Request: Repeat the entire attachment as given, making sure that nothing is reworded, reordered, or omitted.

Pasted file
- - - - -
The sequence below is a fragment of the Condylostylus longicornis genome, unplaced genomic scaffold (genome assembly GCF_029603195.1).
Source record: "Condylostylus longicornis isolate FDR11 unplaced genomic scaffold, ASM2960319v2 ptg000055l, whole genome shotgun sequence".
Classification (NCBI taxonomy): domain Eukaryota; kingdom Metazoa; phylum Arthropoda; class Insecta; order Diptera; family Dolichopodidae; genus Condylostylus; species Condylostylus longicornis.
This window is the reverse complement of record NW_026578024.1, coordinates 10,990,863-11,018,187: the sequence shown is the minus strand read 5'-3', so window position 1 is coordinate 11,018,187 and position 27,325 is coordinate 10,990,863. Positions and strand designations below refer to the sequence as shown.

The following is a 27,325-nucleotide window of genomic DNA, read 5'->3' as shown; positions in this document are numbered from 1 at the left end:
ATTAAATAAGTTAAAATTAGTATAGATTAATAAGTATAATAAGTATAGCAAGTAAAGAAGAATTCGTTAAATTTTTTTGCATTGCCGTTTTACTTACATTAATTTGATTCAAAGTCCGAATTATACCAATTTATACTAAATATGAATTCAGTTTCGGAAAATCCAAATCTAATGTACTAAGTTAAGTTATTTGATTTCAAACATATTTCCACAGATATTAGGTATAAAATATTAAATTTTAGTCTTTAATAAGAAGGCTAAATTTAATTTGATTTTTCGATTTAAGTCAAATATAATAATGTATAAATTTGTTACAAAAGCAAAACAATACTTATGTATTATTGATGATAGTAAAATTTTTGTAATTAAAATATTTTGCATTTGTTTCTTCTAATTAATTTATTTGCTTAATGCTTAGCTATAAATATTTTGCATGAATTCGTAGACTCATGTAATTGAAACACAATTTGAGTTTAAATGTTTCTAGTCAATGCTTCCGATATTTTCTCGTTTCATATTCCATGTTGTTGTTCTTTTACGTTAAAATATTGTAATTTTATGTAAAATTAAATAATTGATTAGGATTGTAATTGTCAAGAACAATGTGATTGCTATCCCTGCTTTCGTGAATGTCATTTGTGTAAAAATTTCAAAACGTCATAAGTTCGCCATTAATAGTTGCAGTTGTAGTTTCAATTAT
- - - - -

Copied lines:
The sequence below is a fragment of the Condylostylus longicornis genome, unplaced genomic scaffold (genome assembly GCF_029603195.1).
Source record: "Condylostylus longicornis isolate FDR11 unplaced genomic scaffold, ASM2960319v2 ptg000055l, whole genome shotgun sequence".
Classification (NCBI taxonomy): domain Eukaryota; kingdom Metazoa; phylum Arthropoda; class Insecta; order Diptera; family Dolichopodidae; genus Condylostylus; species Condylostylus longicornis.
This window is the reverse complement of record NW_026578024.1, coordinates 10,990,863-11,018,187: the sequence shown is the minus strand read 5'-3', so window position 1 is coordinate 11,018,187 and position 27,325 is coordinate 10,990,863. Positions and strand designations below refer to the sequence as shown.

The following is a 27,325-nucleotide window of genomic DNA, read 5'->3' as shown; positions in this document are numbered from 1 at the left end:
ATTAAATAAGTTAAAATTAGTATAGATTAATAAGTATAATAAGTATAGCAAGTAAAGAAGAATTCGTTAAATTTTTTTGCATTGCCGTTTTACTTACATTAATTTGATTCAAAGTCCGAATTATACCAATTTATACTAAATATGAATTCAGTTTCGGAAAATCCAAATCTAATGTACTAAGTTAAGTTATTTGATTTCAAACATATTTCCACAGATATTAGGTATAAAATATTAAATTTTAGTCTTTAATAAGAAGGCTAAATTTAATTTGATTTTTCGATTTAAGTCAAATATAATAATGTATAAATTTGTTACAAAAGCAAAACAATACTTATGTATTATTGATGATAGTAAAATTTTTGTAATTAAAATATTTTGCATTTGTTTCTTCTAATTAATTTATTTGCTTAATGCTTAGCTATAAATATTTTGCATGAATTCGTAGACTCATGTAATTGAAACACAATTTGAGTTTAAATGTTTCTAGTCAATGCTTCCGATATTTTCTCGTTTCATATTCCATGTTGTTGTTCTTTTACGTTAAAATATTGTAATTTTATGTAAAATTAAATAATTGATTAGGATTGTAATTGTCAAGAACAATGTGATTGCTATCCCTGCTTTCGTGAATGTCATTTGTGTAAAAATTTCAAAACGTCATAAGTTCGCCATTAATAGTTGCAGTTGTAGTTTCAATTAT